The oceans formed on Earth 3.8 billion years ago. At this time the Solar System was about 1 billion years old. To explain the formation of the oceans, it is necessary to briefly discuss the evolution of the Solar System.
The Solar System started as a swirling cloud of dust and gases. The dust and gas particles aggregated into bodies that became the Sun, planets, comets, and asteroids. The planets closest to the Sun are the most dense and consist mostly of rock and metal. These terrestrial planets include Mercury, Venus, Earth, and Mars. The outer planets, Jupiter, Saturn, Uranus, Neptune, and Pluto, are called the jovian planets. They are primarily composed of gases and ice, and are less dense than the terrestrial planets.
4 billion years ago, the Earth could be described as a very large, hot rock without a trace of water on its surface. Water on the young Earth came from two sources, outgassing from within the Earth and bombardment by comets. Outgassing is the process whereby gases are released from molten rock in the mantle of the planet by volcanic activity. This was probably the primary source of gases for the early atmosphere. Comets and meterorites also bring with them gases which contributed to the Earth's atmosphere.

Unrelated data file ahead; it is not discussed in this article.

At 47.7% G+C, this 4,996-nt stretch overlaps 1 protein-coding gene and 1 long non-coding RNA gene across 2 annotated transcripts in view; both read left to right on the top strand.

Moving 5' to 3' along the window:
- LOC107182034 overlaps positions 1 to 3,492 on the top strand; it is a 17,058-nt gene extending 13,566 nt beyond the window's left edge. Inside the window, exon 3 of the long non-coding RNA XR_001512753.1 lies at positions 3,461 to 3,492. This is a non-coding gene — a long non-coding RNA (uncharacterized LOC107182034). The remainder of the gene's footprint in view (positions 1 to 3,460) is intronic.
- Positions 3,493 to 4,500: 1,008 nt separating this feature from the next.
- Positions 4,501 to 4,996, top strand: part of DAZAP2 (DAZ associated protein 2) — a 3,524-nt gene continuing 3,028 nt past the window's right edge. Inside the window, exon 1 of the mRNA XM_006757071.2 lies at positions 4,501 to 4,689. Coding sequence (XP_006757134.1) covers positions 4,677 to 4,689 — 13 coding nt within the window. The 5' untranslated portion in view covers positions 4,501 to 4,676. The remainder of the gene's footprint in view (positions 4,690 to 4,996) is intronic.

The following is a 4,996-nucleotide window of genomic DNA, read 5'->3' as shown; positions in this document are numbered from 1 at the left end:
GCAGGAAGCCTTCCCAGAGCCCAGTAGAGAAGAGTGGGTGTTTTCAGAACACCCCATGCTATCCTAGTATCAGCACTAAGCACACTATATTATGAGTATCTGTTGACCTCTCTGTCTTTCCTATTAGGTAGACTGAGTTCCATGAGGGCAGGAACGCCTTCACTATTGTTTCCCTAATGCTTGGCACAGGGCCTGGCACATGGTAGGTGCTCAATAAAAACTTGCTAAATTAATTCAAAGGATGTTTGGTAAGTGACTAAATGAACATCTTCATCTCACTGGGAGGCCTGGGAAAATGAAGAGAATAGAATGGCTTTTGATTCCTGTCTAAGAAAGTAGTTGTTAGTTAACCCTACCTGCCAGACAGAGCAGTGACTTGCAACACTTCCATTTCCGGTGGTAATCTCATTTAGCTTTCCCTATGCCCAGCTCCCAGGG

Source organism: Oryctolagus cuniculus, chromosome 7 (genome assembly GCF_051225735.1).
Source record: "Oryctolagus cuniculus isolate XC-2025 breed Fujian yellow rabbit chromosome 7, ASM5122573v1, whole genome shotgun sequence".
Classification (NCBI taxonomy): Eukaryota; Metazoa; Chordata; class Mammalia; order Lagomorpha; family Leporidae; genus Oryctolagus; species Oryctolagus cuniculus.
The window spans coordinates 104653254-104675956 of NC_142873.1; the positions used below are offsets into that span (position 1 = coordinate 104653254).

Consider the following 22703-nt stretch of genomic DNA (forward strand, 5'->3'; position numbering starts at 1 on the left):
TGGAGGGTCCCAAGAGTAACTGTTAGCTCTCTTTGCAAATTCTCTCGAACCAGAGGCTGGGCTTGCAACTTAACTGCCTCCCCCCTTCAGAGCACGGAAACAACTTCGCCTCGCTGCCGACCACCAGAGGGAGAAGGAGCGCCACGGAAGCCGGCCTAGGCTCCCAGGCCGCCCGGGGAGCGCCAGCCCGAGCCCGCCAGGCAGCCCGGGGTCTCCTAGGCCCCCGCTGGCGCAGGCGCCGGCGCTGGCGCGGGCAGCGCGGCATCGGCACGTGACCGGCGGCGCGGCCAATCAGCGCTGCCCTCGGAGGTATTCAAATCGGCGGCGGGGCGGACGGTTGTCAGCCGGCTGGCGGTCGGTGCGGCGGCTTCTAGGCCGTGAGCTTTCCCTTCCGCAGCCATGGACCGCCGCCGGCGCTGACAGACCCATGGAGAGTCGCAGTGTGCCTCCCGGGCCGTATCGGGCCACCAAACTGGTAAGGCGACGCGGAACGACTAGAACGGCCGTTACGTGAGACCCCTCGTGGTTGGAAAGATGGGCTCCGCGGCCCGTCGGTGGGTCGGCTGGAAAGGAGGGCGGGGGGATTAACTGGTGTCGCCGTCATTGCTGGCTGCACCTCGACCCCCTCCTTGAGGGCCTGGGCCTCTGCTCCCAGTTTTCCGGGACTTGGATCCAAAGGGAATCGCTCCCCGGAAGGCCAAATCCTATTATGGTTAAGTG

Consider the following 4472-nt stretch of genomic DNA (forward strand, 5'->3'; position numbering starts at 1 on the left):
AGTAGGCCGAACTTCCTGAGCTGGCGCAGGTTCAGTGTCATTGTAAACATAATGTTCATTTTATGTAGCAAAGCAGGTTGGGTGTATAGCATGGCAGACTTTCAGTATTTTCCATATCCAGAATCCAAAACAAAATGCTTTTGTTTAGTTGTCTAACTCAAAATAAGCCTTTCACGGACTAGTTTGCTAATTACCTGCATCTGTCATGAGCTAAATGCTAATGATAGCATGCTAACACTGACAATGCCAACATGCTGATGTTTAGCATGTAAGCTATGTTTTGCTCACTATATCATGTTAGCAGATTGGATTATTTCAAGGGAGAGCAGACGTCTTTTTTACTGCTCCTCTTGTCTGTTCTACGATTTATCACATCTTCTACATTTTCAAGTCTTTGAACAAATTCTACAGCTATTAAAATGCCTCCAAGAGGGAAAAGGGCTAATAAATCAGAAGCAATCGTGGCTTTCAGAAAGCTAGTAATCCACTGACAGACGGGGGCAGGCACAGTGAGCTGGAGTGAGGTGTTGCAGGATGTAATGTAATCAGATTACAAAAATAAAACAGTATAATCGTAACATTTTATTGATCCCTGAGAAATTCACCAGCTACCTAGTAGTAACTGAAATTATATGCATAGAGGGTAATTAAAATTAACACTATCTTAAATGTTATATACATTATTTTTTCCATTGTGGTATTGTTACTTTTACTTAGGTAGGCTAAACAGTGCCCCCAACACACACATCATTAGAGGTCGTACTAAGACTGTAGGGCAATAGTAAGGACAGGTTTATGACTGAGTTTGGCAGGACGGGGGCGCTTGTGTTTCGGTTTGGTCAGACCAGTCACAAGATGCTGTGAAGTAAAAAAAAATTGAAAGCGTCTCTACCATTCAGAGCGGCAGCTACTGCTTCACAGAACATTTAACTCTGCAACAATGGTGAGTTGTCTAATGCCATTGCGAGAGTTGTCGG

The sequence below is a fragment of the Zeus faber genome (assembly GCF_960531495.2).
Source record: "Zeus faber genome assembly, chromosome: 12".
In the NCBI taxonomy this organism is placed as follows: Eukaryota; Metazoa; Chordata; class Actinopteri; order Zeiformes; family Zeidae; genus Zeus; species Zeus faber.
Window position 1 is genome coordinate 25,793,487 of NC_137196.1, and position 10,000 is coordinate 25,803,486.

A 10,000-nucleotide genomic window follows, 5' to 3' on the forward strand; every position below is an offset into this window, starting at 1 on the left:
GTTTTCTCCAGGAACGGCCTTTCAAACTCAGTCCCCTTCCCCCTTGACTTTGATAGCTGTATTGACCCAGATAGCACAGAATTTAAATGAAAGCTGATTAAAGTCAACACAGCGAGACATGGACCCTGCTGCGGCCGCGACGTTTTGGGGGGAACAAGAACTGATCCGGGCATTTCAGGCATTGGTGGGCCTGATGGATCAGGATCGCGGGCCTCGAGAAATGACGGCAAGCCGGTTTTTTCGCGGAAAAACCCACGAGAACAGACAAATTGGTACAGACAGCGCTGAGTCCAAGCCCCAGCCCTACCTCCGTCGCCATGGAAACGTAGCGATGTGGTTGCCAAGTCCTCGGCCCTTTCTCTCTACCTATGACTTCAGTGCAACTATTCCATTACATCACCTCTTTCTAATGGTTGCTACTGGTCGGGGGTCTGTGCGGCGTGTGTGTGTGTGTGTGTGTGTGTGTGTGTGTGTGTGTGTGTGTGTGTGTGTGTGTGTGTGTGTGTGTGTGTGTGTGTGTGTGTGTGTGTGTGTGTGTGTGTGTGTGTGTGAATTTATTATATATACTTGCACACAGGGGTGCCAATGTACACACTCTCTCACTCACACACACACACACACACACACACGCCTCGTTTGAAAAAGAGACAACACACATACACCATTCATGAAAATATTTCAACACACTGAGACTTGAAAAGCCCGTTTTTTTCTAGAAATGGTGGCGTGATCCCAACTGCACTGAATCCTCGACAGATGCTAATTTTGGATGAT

Some of the gases in the new atmosphere were methane (CH3), ammonia (NH3), water vapor (H2O), and carbon dioxide (CO2). The water on Earth stayed in gaseous form until the planet's surface cooled below 100 degrees Celsius. At this time, 3.8 billion years ago, water condensed into rain and poured onto the land. Water collected in low lying areas which gradually became the primitive oceans.
As water entered the oceans from the atmosphere, it brought with it dissolved gasses released from the mantle by volcanoes and geysers. Water also flowed as runoff from the land, bringing in dissolved minerals from the rocks on the surface. These minerals include the salts which make seawater taste salty.
The geochemical cycles had their beginnings here, with minerals entering the
oceans from the land and sky and minerals leaving the oceans through
tectonic activity and by evaporation/deposition processes. These cycles were well
established about 1 billion years ago. Since then the overall composition
of the oceans (chemically, that is) has remained very constant.
This completes How did the Oceans form?
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